It's a topsy-turvy world — and one in which the suppression of vital information is already leading to the mythologization of the events of March 15 in Christchurch. As I have said above, I doubt the veracity of some of the fanciful statements being made by some of the protagonists. And I doubt a true history will ever emerge from this wreckage of rationality.
In defence of his decision to ban the manifesto, the Chief Censor — a grandiose title that sounds disturbingly like Grand Inquisitor — said it crosses a red line by "spread[ing] direct hateful messages that are exhorting people to kill and commit terrorism". In that respect, it is worse than Hitler's Mein Kampf, in the censor's opinion. But guess what? You will be allowed to read the manifesto if you are a member of the academic elite. Yes, you "will be granted access to the document without penalty" (1News).
In other words, the law is to be applied selectively — a fact that proves the "serious crime" of possessing the manifesto is not a crime at all. If it were a real crime, like theft, assault, or murder, the law against it would apply to everyone in all circumstances. Thus, the law is just a device to coerce the population. And that means it is not the law of a democracy, but of a dictatorship. (1)
In view of the reasons given for banning the manifesto, one marvels at the irony of singer Cat Stevens' appearance at the national remembrance service for the "victims" of the mosque shootings, held in Hagley Park, Christchurch, on March 29, 2019. The Minister of Immigration has evidently forgotten that, in 1989, Stevens called for the death of writer Salman Rushdie, author of The Satanic Verses, saying that, rather than go to a demonstration to burn an effigy of the author, ''I would have hoped that it'd be the real thing''. In my book, that sounds remarkably like "exhorting people to kill".
Stevens, aka Yusuf Islam, made the statement in the context of a television debate. A police officer was present, but took no action — despite an appeal from Fay Weldon, who was also on the panel. The exchange was as follows:
Geoffrey Robertson, QC: You don’t think that this man deserves to die?
Y. Islam: Who, Salman Rushdie?
Y. Islam: Yes, yes.
Robertson: And do you have a duty to be his executioner?
Y. Islam: Uh, no, not necessarily, unless we were in an Islamic state and I was ordered by a judge or by the authority to carry out such an act – perhaps, yes.
[Later, Robertson discusses a protest where an effigy of Rushdie is to be burned.]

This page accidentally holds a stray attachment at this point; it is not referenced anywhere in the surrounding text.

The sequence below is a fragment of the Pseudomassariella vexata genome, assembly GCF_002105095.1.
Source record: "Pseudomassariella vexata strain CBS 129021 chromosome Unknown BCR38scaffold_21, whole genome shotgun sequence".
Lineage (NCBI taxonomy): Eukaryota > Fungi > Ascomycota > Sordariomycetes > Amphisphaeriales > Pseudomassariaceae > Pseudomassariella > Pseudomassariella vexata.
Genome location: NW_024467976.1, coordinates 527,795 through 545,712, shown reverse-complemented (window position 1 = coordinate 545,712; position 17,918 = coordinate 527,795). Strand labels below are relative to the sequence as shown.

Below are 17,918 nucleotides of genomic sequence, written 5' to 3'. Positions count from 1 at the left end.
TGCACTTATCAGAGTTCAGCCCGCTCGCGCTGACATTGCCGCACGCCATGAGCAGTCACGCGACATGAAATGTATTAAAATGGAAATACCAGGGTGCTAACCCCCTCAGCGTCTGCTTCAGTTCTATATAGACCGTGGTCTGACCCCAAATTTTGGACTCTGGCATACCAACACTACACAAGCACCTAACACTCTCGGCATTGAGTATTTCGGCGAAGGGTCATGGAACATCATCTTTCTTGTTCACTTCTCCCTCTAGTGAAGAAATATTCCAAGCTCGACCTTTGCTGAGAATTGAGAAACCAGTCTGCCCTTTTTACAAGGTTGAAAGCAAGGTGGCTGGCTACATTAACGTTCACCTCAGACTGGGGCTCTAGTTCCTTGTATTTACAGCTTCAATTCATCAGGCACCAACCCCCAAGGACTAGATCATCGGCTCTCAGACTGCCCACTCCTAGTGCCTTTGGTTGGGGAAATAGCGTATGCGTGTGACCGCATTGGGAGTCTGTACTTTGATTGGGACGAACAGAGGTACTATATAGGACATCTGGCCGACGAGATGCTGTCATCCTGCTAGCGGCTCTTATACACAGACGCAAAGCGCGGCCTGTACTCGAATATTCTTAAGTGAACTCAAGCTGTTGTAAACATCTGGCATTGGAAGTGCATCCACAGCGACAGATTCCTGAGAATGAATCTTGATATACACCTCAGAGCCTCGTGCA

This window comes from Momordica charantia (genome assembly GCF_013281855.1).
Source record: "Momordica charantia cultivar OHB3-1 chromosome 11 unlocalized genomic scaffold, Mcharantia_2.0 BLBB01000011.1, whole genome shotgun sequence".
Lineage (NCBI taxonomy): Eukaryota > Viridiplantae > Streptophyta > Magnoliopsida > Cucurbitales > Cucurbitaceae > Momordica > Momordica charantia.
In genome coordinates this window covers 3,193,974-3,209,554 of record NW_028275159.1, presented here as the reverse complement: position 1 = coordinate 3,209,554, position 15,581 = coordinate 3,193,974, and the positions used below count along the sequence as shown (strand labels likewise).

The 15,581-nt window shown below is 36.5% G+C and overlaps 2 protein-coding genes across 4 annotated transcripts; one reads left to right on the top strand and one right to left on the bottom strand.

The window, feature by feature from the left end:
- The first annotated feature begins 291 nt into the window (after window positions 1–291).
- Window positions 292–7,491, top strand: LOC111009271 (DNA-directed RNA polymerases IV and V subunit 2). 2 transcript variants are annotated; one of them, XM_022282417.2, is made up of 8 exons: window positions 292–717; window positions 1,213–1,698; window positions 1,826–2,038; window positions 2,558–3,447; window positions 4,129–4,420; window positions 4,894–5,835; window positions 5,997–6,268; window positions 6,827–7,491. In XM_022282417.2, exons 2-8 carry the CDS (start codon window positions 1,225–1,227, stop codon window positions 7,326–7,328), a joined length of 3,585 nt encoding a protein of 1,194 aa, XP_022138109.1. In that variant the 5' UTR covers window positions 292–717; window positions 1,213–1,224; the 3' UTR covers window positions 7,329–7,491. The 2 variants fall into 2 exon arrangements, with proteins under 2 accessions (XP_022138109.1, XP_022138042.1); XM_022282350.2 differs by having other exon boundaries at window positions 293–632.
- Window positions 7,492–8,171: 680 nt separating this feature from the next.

Robertson: Would you be part of that protest, Yusuf Islam, would you go to a demonstration where you knew that an effigy was going to be burned?
Y. Islam: I would have hoped that it’d be the real thing.
Epilogue: The betrayal of Islam
As we have seen, there is substantial evidence that members of the Muslim community of Christchurch participated as crisis actors in the mosque "shootings" of March 15, 2019. If they did, in fact, resort to some such subterfuge, their actions can only be described as a gross betrayal of the principles of Islam — even if, in the aftermath of the exercise, they found they had got more (or less) than they had originally bargained for. There can be no appeal to utilitarian philosophy. The end does not justify unscrupulous means, even if the "end" is ostensibly to the benefit of Islam in New Zealand. If the Muslims have, indeed, succumbed to the lure of criminal opportunism, no future success will eliminate the need to hide the dirty secret at its root.
MUSLIMS don't realize that they are being played — that Islam, particularly when it is weaponized as "Islamism", is a tool in the hands of the supranational elite, which is actively seeking global dominance. Al-Qaeda, for instance, is both ally and enemy, depending entirely on the theater of operations and the current exigencies. It has been fought in one region even as has been co-opted in another — in Syria, for example. The same has been true, to a lesser extent, of ISIS.
But Islam as a whole can be exploited, or harnessed to the task in hand, depending on the international situation. In the 1990s, during the destruction of Yugoslavia, it was politic to cast Muslims as victims. After 9/11, they were, of course, cast as perpetrators. Now, in Christchurch, we seem to have come full circle, with Muslims being cast as innocent victims again. And in the wake of the Christchurch "shootings", we are, once again, being exhorted to fight terrorism by those who know, only too well, that it is an integral and indispensable part of the "system", as (a) a driver of change, and (b) a facilitator of further manipulation and control.
On a personal level, I have to say that the Christchurch "shootings" have turned my life upside down. For a start, I simply do not understand how a Muslim can say "Alhamdulillah" with one breath, and tell a lie with the next. And yes, I have heard a Muslim do exactly that. Then I wonder, "Is it possible for me to continue to go to the mosque, when my assessment of the "shootings" is completely at odds with that of all the other 'brothers'." Specifically, is it possible for me to stand shoulder-to-shoulder with people I strongly suspect are liars and cheats?
Interestingly, there does not appear to have been any comment on events in Christchurch from the Shia community in New Zealand. From time to time, I have checked the website of the AhlulBayt Foundation in Auckland, but have found nothing. Perhaps they know something that we don't. Return.